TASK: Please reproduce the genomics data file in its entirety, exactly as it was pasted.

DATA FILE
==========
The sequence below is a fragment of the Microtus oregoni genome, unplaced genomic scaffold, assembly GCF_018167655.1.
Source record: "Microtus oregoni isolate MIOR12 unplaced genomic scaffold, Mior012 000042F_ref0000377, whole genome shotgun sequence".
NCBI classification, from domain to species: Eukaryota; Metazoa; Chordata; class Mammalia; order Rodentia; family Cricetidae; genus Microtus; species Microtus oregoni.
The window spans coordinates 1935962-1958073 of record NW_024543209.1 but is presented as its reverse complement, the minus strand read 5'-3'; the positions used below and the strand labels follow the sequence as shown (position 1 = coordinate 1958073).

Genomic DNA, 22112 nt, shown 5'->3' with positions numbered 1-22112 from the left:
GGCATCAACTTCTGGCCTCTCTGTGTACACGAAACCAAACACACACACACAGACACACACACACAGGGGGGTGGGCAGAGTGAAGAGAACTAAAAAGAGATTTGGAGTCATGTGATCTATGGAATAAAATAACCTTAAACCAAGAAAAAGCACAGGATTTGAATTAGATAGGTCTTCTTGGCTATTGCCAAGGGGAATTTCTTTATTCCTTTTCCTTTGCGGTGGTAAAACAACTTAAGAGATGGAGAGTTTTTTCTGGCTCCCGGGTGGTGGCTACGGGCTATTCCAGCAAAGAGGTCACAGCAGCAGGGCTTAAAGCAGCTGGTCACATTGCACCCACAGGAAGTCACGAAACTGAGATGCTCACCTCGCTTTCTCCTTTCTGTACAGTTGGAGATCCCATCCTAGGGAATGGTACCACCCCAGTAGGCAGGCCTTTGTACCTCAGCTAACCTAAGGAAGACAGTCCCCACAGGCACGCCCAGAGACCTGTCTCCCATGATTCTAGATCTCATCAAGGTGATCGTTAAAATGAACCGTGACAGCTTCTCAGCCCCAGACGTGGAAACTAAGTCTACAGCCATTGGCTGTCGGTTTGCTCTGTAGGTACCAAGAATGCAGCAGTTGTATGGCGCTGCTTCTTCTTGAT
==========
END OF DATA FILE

The sequence below is a fragment of the Microtus oregoni genome, unplaced genomic scaffold, assembly GCF_018167655.1.
Source record: "Microtus oregoni isolate MIOR12 unplaced genomic scaffold, Mior012 000042F_ref0000377, whole genome shotgun sequence".
NCBI classification, from domain to species: Eukaryota; Metazoa; Chordata; class Mammalia; order Rodentia; family Cricetidae; genus Microtus; species Microtus oregoni.
The window spans coordinates 1935962-1958073 of record NW_024543209.1 but is presented as its reverse complement, the minus strand read 5'-3'; the positions used below and the strand labels follow the sequence as shown (position 1 = coordinate 1958073).

Genomic DNA, 22112 nt, shown 5'->3' with positions numbered 1-22112 from the left:
GGCATCAACTTCTGGCCTCTCTGTGTACACGAAACCAAACACACACACACAGACACACACACACAGGGGGGTGGGCAGAGTGAAGAGAACTAAAAAGAGATTTGGAGTCATGTGATCTATGGAATAAAATAACCTTAAACCAAGAAAAAGCACAGGATTTGAATTAGATAGGTCTTCTTGGCTATTGCCAAGGGGAATTTCTTTATTCCTTTTCCTTTGCGGTGGTAAAACAACTTAAGAGATGGAGAGTTTTTTCTGGCTCCCGGGTGGTGGCTACGGGCTATTCCAGCAAAGAGGTCACAGCAGCAGGGCTTAAAGCAGCTGGTCACATTGCACCCACAGGAAGTCACGAAACTGAGATGCTCACCTCGCTTTCTCCTTTCTGTACAGTTGGAGATCCCATCCTAGGGAATGGTACCACCCCAGTAGGCAGGCCTTTGTACCTCAGCTAACCTAAGGAAGACAGTCCCCACAGGCACGCCCAGAGACCTGTCTCCCATGATTCTAGATCTCATCAAGGTGATCGTTAAAATGAACCGTGACAGCTTCTCAGCCCCAGACGTGGAAACTAAGTCTACAGCCATTGGCTGTCGGTTTGCTCTGTAGGTACCAAGAATGCAGCAGTTGTATGGCGCTGCTTCTTCTTGAT